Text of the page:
SP: Now, with your new role as the new GM, you mention in your letter of introduction that you released to the public a several months ago the importance of aggressively supporting the community. How do you see that happening?
Taylor: We need to go out and find more local farmers. We need to find more local people out there who are looking for a venue to sell their product. We are aggressively searching for avenues to get more local vendors into this store.
SP: Sounds like you’ve got some quite a few plans in the works. What are some short term plans that you may have for the Co-op?
Taylor: I want to make a lot of contacts. I want to get to know all of the farmers and other local vendors, so I know exactly who I am doing business with. We have recruited a team that is planning to head out with me over the summer to visit local farms and to make sure the product that we want to bring to the store is ethically, sustainably, cultivated and sourced.
SP: What are some plans you have for the long term?
Taylor: Honestly, our long term plans include getting the word out about what we do and help people support local food systems and the local economy. I’ve talked to people who don’t know that we exist. Some people I’ve talked to have heard of us, but the model of a food cooperative eludes them or they don’t think it is for them, like a member’s only food store. Anyone can come and shop here. You can even decide to become an owner of the food cooperative for 60 dollars, and that’s it.* And you know that your 60 dollars is supporting the work of the food cooperative and strengthening the influence of the greater community over the work that Common Ground does for the community.
SP: How would you explain to our readership what it means to be an owner of a food cooperative?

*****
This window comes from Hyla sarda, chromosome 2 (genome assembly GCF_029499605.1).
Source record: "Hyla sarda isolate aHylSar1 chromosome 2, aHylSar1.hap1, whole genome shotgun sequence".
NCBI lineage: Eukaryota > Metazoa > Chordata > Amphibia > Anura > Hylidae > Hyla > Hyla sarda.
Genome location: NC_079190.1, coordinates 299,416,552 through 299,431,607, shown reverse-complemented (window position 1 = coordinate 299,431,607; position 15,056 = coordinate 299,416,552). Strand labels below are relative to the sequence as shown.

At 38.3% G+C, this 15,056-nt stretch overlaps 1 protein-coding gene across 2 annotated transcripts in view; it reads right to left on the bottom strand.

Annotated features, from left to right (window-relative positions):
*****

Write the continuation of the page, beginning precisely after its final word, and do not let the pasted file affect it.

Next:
Taylor: You can vote to see new members elected to our board of directors who are here to help facilitate the community’s input and help drive our decision-making. We have 9 board members and have elections every year, with three seats being up every year. As an owner, you also get special days and special deals on products that are discounted at a lower price than other people who are not owners. But also, you know, like anyone else who frequents the store, that the vast majority of your money that you spend at the Co-op is staying here, it is supporting our local farmers and our employees, many who are long-time residents.
SP: What’s else might people might not know about Common Ground Food Cooperative?
Taylor: We have a full kitchen upstairs. We make all of our deli and ready made food from scratch — the pies, the salads, pizza, soups. The pizza here is great. My wife and I, our schedules don’t really match up; so, we’ll opt for some quick meals to make, or pick up some ready-made meals here from the Co-op if we are not going out to eat that night. We’ve also just started Co-op Catering, which now caters a menu of appetizers, cheese trays, salads sandwiches, quiches as well as pies, cookies and scones. It’s a soft launch with pick-up service only right now, but we are excited to see how it goes.
SP: Is there anything else that you’d like to add?
Taylor: My goal is to help strengthen Common Ground and make sure it stays healthy. One of the biggest tasks we need to take on is getting the word out and increasing regular traffic in our store. Research shows that most people tend to shop regularly within a 2-3 mile radius, whatever is most convenient and close to home. Despite convenience, we hope people will come out, shop at Common Ground and support the cause.
To learn more about Common Ground Food Co-op including their programs, schedule of classes, other community education events, and what else is in store, please visit store's website.
Common Ground Food Co-operative
Lincoln Square Mall
300 S. Broadway Ave
8 a.m. to 10 p.m. daily
Photos by Megan Flowers
* Editor's note: A previous version of this article failed to indicate that Common Ground sells organic and conventional items. Membership at Common Ground is a one-time, $60 share that can be paid $5 per month for 12 months. There are no additional annual fees or due. Members may sell their share back to Common Ground at any time. Additional details are available here.